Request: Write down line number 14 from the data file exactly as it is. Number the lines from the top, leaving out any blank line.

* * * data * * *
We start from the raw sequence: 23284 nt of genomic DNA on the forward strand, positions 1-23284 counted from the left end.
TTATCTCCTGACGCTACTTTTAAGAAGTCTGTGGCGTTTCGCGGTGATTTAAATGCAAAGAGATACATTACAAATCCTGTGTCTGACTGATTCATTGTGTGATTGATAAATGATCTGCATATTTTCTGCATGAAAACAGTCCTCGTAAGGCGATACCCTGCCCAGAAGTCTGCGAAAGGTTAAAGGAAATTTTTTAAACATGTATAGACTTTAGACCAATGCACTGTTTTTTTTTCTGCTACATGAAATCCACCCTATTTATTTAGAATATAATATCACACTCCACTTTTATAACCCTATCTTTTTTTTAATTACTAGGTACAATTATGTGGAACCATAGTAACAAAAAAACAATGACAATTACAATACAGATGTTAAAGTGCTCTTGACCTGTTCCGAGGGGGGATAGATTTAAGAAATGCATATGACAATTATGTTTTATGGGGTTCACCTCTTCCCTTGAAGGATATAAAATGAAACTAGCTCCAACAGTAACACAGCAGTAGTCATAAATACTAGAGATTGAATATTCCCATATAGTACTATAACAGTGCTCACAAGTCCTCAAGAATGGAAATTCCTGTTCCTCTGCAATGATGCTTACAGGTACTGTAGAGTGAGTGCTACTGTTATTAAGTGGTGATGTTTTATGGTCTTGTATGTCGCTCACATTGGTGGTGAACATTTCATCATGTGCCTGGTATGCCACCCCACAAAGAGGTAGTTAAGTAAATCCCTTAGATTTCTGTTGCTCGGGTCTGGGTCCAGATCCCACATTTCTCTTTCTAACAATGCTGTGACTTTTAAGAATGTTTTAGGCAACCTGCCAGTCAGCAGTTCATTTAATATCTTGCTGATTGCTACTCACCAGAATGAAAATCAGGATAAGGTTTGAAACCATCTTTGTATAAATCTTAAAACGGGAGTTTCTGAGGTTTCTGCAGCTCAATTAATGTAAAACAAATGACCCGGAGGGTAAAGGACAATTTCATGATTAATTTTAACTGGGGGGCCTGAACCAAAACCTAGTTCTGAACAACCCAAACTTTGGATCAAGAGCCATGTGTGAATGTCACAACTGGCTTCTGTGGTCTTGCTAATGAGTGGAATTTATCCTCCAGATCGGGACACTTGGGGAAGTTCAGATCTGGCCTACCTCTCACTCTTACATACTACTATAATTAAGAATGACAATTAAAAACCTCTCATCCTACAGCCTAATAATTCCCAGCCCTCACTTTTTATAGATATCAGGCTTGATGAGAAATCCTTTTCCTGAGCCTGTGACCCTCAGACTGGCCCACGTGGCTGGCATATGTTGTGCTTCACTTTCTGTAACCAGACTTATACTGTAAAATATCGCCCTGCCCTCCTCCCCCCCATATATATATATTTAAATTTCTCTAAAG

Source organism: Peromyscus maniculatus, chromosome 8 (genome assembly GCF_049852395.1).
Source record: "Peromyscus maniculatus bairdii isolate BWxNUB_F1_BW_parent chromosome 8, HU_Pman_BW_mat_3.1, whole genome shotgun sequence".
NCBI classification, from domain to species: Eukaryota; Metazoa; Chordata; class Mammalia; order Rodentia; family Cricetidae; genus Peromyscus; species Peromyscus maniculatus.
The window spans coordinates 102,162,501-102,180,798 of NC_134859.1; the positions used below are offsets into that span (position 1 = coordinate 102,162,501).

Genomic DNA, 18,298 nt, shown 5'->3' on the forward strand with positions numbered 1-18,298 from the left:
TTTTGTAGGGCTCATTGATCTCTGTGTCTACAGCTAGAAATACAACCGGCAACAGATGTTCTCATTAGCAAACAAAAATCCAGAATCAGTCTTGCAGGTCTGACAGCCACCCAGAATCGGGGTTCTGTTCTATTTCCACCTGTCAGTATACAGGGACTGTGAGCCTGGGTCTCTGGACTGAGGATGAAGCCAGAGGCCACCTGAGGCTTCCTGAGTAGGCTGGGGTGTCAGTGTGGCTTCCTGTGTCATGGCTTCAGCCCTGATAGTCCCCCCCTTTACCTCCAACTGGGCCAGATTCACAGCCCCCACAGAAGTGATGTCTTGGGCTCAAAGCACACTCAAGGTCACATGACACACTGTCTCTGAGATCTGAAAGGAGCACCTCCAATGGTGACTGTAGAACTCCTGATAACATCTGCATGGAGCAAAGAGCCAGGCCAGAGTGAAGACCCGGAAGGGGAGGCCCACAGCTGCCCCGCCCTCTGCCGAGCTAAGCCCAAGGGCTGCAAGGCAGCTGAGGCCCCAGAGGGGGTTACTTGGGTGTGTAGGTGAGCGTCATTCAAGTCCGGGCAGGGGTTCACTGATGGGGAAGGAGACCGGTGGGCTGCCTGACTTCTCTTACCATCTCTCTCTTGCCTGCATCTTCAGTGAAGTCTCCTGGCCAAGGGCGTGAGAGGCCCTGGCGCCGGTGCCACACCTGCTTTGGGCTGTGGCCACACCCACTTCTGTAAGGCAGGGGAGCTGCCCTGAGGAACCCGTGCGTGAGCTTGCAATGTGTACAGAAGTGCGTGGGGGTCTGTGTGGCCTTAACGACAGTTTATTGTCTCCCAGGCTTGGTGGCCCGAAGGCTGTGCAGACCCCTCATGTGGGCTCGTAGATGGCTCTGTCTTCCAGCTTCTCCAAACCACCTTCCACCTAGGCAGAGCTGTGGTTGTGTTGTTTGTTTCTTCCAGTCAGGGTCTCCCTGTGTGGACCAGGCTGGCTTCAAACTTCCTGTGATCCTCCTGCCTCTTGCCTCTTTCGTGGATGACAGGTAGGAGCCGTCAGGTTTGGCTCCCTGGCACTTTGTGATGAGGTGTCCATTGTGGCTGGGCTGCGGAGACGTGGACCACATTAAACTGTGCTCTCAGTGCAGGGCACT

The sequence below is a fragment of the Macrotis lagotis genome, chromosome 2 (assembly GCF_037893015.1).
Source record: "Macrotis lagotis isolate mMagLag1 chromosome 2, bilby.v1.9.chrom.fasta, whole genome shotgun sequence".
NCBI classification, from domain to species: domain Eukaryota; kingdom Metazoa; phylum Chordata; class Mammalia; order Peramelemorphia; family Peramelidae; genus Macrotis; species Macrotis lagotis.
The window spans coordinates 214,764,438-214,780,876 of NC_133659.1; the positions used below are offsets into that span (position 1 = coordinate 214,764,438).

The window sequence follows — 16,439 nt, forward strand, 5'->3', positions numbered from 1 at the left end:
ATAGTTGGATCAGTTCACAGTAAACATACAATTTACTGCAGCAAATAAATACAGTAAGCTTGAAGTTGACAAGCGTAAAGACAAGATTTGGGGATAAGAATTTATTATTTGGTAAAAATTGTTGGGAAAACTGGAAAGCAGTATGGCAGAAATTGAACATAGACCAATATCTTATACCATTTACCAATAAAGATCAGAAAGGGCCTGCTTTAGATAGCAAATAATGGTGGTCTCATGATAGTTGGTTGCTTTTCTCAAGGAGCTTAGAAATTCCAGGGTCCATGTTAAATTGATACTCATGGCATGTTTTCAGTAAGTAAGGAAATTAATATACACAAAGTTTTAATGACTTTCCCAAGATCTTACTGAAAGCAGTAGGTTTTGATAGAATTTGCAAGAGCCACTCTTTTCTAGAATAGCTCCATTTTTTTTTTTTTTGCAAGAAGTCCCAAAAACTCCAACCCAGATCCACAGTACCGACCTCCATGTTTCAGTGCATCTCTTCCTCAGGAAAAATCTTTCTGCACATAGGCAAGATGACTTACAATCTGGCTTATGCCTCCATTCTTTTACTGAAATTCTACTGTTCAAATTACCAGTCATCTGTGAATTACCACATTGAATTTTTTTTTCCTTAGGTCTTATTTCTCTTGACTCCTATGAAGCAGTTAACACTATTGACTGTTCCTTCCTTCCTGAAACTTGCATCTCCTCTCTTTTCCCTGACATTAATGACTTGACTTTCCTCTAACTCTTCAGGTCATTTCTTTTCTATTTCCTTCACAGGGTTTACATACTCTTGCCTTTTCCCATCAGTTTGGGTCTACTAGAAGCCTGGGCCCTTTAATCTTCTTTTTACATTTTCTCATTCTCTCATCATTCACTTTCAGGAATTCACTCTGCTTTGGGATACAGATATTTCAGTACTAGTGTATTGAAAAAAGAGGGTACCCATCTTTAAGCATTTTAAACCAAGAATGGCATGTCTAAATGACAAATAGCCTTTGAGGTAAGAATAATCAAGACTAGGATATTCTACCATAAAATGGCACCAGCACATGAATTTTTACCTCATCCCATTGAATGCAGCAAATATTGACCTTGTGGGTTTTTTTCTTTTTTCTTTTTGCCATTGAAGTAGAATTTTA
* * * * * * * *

ATAGTTGGATCAGTTCACAGTAAACATACAATTTACTGCAGCAAATAAATACAGTAAGCTTGAAGTTGACAAGCGTAAAGACAAGATTTGGGGATAAGAATTTATTATTTGGTAAAAATTGTTGGGAAAACTGGAAAGCAGTATGGCAGAAATTGAACATAGACCAATATCTTATACCATTTACCAATAAAGATCAGAAAGGGCCTGCTTTAGATAGCAAATAATGGTGGTCTCATGATAGTTGGTTGCTTTTCTCAAGGAGCTTAGAAATTCCAGGGTCCATGTTAAATTGATACTCATGGCATGTTTTCAGTAAGTAAGGAAATTAATATACACAAAGTTTTAATGACTTTCCCAAGATCTTACTGAAAGCAGTAGGTTTTGATAGAATTTGCAAGAGCCACTCTTTTCTAGAATAGCTCCATTTTTTTTTTTTTTGCAAGAAGTCCCAAAAACTCCAACCCAGATCCACAGTACCGACCTCCATGTTTCAGTGCATCTCTTCCTCAGGAAAAATCTTTCTGCACATAGGCAAGATGACTTACAATCTGGCTTATGCCTCCATTCTTTTACTGAAATTCTACTGTTCAAATTACCAGTCATCTGTGAATTACCACATTGAATTTTTTTTTCCTTAGGTCTTATTTCTCTTGACTCCTATGAAGCAGTTAACACTATTGACTGTTCCTTCCTTCCTGAAACTTGCATCTCCTCTCTTTTCCCTGACATTAATGACTTGACTTTCCTCTAACTCTTCAGGTCATTTCTTTTCTATTTCCTTCACAGGGTTTACATACTCTTGCCTTTTCCCATCAGTTTGGGTCTACTAGAAGCCTGGGCCCTTTAATCTTCTTTTTACATTTTCTCATTCTCTCATCATTCACTTTCAGGAATTCACTCTGCTTTGGGATACAGATATTTCAGTACTAGTGTATTGAAAAAAGAGGGTACCCATCTTTAAGCATTTTAAACCAAGAATGGCATGTCTAAATGACAAATAGCCTTTGAGGTAAGAATAATCAAGACTAGGATATTCTACCATAAAATGGCACCAGCACATGAATTTTTACCTCATCCCATTGAATGCAGCAAATATTGACCTTGTGGGTTTTTTTCTTTTTTCTTTTTGCCATTGAAGTAGAATTTTA